Exploring New Sounds In Stereo
I kept seeing the name pop up in alt-rock magazines like Spin and CMJ in 1995. I wasn’t sure how the damn name was pronounced, and I had no idea what I was in for until I came across the Bar/None CD compilation that had basically started the craze for the man’s recordings, Space-Age Bachelor Pad Music. All it took was a listen or two to understand everything.
Juan Garcia Esquivel was a Mexican-born bandleader and keyboardist – conservatory trained and a Juilliard alumnus, yet – who got his post-college education by having to write arrangements on the spot for a Mexican TV program. A single album deal with the Mexican auxiliary of RCA Records led to Esquivel being invited to RCA proper to record a similar album, Other Sounds, Other Worlds, for their Living Stereo series. The single five-hour session wound up ending with enough material to complete two albums, the second of which Esquivel and a small combo improvised during the last hour and a half of the session. This apparently impressed RCA enough to keep Esquivel on their roster, knocking out a series of albums that took full advantage of both Esquivel’s fertile musical mind and the growing trend toward stereo recording – of which RCA Victor Records was a hardcore proponent of. The “space age bachelor pad music” tag came about because records like this were the kind that people – especially bachelors that had enough disposable income to invest into the best stereo equipment of the time – used to show off their gear.
While “easy listening” is what Esquivel’s albums were initially intended to be filed under, this isn’t exactly the kind of music you’d be hearing in a doctor’s office. Horns blare, instruments pan all over the place… this was a headphone-ready album long before consumer-grade stereo headphones became a reality, let alone commonplace.
Although “space-age pop” and “exotica” have been the most bandied-about terms to describe Esquivel’s music since his catalog’s revival in the mid-90′s, a more appropriate term has cropped up in recent years: Loungecore! That fits like a glove because Esquivel was a hardcore explorer of music and sound. He fit right in with the recording techniques of the day, but he was otherwise ahead of his fucking time – even when he became a bigger household name less then 30 years after he recorded his final RCA album. He even lamented in his famous RESearch interview that he wished he had access to the instruments (synthesizers and samplers) and recording techniques (digital recording) of the modern era when he was recording his now-classic albums.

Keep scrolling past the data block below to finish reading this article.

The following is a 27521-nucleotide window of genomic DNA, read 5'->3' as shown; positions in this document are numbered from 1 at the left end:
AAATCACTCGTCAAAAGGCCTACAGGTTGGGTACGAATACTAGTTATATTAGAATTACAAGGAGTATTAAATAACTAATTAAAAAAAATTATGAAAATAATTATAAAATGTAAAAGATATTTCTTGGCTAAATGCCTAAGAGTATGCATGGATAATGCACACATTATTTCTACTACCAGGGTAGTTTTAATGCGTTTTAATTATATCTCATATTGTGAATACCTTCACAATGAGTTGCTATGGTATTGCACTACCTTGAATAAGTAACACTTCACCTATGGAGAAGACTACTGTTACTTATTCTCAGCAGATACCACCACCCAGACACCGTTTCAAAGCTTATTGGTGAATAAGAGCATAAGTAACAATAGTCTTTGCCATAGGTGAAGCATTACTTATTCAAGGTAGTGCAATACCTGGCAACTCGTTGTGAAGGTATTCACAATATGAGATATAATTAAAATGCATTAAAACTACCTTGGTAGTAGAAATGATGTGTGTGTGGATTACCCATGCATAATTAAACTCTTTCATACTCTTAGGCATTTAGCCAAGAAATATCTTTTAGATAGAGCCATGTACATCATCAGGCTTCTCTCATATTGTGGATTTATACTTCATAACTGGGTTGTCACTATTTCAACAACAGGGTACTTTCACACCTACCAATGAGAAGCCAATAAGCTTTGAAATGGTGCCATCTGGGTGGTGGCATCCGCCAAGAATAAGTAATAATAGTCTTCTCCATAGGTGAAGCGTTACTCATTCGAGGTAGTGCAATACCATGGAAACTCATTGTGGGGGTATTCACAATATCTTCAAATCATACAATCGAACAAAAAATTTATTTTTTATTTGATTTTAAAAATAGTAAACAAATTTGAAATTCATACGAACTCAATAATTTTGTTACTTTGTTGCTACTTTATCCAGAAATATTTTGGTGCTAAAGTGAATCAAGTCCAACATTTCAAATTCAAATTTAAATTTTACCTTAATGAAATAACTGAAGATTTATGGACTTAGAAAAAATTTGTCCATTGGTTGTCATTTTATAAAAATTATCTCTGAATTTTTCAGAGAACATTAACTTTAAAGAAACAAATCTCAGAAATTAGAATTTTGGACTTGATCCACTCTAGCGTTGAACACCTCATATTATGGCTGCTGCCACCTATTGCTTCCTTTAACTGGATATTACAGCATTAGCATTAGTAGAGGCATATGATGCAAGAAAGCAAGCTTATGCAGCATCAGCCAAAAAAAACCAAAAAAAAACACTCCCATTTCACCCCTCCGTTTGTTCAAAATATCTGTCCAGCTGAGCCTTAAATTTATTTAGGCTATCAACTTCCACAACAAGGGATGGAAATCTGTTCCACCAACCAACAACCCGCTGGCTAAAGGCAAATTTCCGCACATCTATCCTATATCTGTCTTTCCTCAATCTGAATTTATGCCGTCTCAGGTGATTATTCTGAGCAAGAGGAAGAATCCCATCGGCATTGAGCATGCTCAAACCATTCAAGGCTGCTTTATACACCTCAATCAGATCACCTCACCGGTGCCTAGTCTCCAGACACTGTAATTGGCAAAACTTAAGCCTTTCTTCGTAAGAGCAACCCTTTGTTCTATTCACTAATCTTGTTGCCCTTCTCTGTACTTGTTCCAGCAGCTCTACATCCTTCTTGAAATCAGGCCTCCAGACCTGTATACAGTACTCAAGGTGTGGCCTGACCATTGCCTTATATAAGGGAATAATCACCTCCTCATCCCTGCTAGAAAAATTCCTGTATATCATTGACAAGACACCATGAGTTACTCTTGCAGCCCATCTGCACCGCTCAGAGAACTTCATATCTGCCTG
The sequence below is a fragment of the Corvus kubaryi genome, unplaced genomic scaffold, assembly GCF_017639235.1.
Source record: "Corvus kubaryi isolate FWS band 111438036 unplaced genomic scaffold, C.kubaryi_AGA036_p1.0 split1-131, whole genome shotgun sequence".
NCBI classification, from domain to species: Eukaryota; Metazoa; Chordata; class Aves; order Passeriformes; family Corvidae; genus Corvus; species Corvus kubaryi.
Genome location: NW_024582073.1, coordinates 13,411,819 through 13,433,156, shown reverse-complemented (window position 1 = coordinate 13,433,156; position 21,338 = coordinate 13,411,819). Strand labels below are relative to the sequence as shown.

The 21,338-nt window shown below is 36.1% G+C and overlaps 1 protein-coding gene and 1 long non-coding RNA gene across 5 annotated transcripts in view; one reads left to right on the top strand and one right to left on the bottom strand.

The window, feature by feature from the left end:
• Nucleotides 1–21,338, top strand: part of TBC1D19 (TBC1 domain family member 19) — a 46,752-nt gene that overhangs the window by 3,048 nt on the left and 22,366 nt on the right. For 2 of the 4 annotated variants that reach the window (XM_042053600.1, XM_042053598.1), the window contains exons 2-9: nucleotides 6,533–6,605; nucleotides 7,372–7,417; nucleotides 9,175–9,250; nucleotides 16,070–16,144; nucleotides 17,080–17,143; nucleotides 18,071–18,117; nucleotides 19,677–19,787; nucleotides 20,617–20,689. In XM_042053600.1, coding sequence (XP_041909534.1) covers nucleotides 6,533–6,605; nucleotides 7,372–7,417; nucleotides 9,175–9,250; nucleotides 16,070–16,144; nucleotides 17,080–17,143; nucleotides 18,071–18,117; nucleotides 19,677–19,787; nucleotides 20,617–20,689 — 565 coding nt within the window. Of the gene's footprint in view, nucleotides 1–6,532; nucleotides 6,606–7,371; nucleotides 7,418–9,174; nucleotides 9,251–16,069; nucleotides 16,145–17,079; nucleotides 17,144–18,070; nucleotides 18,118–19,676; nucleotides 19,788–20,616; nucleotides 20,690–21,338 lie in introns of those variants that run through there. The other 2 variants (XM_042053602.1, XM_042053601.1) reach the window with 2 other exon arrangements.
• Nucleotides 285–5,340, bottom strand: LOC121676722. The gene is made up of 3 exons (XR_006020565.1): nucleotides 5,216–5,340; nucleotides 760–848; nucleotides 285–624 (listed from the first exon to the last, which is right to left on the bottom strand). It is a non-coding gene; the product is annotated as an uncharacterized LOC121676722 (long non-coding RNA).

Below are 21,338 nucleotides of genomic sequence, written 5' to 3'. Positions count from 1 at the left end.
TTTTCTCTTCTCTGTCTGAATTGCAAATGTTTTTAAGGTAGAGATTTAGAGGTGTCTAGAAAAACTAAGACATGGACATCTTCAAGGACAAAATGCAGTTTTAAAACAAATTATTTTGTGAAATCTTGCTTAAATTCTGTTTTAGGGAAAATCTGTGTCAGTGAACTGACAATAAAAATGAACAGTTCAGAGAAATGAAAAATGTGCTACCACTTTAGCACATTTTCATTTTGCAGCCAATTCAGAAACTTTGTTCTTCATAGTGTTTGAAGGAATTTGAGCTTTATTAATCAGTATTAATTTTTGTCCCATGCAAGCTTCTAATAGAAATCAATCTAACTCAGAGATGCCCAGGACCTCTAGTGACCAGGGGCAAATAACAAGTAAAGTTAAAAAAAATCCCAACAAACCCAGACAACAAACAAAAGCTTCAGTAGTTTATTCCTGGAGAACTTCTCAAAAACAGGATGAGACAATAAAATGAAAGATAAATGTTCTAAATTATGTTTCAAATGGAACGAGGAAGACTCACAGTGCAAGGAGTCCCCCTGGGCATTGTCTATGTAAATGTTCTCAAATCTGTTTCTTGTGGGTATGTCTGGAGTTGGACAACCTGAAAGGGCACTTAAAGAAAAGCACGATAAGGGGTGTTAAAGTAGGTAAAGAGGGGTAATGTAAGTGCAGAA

A lot of Esquivel enthusiasts have their ideas of which Esquivel album is his most definitive or most representative. Obviously novices should search out the Space Age Bachelor Pad Music compilation, but as far as his original studio albums should be concerned, my first choice would be Exploring New Sounds In Stereo.
Listening to this album – or any of his studio albums or compilations, for that matter – always amazes me given all of the circumstances he was surrounded with. He recorded everything live in the studio – there was no overdubbing. What sounds like Moog synthesizers on some tracks are far from that, as they didn’t exist – they’re actually either other early electronic keyboards like the Ondoline, or a set of bongos tuned to individual pitches that one would be forgiven for believing to be a sampling keyboard playing a bongo sound.
A few years ago, this album was released on 180gram vinyl with replica RCA Victor labels of the day by a label called Speakers Corner (which I presently have and which I have derived a needle drop of the album from), and not long after Bar/None had put out two Esquivel comps, they compiled some of his other albums onto 2 for 1 CDs, pairing this album along with Strings Aflame. Presently, much of his studio output is presently on iTunes, Spotify, and elsewhere, but I’m iffy as to whether the issuers are authorized by Sony Music (the present owners of the RCA back catalog) or if the master rights reverted to Esquivel’s estate, or there is another circumstance entirely – if anyone knows, I’d like to hear from them.